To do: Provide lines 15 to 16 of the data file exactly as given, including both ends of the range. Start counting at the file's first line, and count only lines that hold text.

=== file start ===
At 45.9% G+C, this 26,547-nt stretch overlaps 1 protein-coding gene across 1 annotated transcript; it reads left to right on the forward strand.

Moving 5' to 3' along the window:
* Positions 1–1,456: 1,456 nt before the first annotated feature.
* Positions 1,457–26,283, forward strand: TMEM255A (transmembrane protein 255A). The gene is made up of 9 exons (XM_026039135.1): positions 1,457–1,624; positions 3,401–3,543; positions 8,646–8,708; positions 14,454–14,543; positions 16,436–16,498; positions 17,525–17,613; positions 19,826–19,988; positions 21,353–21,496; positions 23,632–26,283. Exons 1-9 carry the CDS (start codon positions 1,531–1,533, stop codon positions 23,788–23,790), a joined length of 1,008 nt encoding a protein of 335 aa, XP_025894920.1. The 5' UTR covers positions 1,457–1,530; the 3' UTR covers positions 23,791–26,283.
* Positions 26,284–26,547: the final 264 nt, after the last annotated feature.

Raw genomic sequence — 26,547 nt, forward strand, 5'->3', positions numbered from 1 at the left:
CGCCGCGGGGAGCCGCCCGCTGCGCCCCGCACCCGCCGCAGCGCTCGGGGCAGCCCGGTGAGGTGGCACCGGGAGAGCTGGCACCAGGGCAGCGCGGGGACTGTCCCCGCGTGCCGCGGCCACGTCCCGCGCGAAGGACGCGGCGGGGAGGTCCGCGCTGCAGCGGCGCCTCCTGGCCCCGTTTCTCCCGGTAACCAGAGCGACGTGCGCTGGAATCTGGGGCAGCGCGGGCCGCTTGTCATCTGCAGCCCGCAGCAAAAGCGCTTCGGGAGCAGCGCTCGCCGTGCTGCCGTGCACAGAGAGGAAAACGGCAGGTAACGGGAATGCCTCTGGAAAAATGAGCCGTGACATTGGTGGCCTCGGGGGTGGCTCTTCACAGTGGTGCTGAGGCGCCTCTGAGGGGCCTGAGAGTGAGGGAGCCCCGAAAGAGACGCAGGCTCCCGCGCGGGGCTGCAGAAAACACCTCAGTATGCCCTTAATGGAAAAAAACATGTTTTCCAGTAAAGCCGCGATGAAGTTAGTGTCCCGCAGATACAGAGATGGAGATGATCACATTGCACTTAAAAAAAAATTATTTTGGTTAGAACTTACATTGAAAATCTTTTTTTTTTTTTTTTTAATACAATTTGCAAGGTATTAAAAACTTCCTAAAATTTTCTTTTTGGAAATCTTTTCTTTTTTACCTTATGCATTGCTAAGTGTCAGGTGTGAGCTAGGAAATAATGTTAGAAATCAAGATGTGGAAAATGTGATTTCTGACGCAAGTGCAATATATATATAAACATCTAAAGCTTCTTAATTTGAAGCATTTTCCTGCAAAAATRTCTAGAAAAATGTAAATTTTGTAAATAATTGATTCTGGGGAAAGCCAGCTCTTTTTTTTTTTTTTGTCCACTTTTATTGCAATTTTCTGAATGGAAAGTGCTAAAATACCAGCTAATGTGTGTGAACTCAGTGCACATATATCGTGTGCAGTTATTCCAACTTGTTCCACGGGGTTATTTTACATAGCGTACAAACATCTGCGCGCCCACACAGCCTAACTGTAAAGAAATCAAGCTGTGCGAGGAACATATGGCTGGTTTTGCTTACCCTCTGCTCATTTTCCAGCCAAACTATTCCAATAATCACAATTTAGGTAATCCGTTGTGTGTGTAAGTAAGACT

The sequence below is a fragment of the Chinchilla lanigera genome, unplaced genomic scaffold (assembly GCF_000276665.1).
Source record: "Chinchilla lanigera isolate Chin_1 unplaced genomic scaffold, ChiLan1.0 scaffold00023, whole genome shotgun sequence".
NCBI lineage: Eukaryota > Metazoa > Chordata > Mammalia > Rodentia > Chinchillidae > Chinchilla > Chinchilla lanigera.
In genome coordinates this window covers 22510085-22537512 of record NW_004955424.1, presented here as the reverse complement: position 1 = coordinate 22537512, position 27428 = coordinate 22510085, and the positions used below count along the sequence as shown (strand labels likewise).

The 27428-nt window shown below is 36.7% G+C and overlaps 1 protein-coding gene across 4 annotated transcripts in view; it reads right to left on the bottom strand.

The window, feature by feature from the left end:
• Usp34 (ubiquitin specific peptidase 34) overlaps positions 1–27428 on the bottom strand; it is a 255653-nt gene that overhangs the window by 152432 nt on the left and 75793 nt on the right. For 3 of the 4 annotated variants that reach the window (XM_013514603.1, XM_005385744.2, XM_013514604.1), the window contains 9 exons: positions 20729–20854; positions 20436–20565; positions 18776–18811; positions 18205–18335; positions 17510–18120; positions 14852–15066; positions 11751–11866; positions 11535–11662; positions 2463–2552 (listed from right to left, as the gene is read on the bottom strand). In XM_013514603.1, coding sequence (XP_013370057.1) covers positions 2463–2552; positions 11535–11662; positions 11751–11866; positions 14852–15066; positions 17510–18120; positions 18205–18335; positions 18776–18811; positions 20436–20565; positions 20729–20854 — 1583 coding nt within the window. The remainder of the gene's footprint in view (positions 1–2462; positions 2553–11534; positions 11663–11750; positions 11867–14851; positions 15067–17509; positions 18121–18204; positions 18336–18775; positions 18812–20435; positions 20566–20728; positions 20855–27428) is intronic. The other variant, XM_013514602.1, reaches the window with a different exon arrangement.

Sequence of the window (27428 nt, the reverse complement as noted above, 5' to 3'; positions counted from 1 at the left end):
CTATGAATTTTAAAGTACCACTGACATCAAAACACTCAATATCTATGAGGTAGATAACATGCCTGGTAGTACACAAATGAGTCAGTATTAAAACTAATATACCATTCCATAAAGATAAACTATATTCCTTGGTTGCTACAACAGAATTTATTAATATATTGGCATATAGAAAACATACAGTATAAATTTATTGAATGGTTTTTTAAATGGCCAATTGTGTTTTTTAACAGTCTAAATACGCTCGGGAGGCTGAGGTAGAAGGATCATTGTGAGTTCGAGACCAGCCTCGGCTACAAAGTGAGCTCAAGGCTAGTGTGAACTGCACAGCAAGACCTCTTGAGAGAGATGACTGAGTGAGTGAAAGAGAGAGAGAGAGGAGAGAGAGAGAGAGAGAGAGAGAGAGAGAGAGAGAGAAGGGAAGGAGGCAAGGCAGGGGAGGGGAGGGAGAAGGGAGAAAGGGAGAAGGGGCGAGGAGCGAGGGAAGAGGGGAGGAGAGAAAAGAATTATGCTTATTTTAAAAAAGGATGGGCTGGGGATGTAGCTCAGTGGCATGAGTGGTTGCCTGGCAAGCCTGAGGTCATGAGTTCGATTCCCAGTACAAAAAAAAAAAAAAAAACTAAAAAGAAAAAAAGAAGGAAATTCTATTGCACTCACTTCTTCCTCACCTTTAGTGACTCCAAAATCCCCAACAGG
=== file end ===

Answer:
Sequence of the window (27428 nt, the reverse complement as noted above, 5' to 3'; positions counted from 1 at the left end):
CTATGAATTTTAAAGTACCACTGACATCAAAACACTCAATATCTATGAGGTAGATAACATGCCTGGTAGTACACAAATGAGTCAGTATTAAAACTAATATACCATTCCATAAAGATAAACTATATTCCTTGGTTGCTACAACAGAATTTATTAATATATTGGCATATAGAAAACATACAGTATAAATTTATTGAATGGTTTTTTAAATGGCCAATTGTGTTTTTTAACAGTCTAAATACGCTCGGGAGGCTGAGGTAGAAGGATCATTGTGAGTTCGAGACCAGCCTCGGCTACAAAGTGAGCTCAAGGCTAGTGTGAACTGCACAGCAAGACCTCTTGAGAGAGATGACTGAGTGAGTGAAAGAGAGAGAGAGAGGAGAGAGAGAGAGAGAGAGAGAGAGAGAGAGAGAGAGAAGGGAAGGAGGCAAGGCAGGGGAGGGGAGGGAGAAGGGAGAAAGGGAGAAGGGGCGAGGAGCGAGGGAAGAGGGGAGGAGAGAAAAGAATTATGCTTATTTTAAAAAAGGATGGGCTGGGGATGTAGCTCAGTGGCATGAGTGGTTGCCTGGCAAGCCTGAGGTCATGAGTTCGATTCCCAGTACAAAAAAAAAAAAAAAAACTAAAAAGAAAAAAAGAAGGAAATTCTATTGCACTCACTTCTTCCTCACCTTTAGTGACTCCAAAATCCCCAACAGG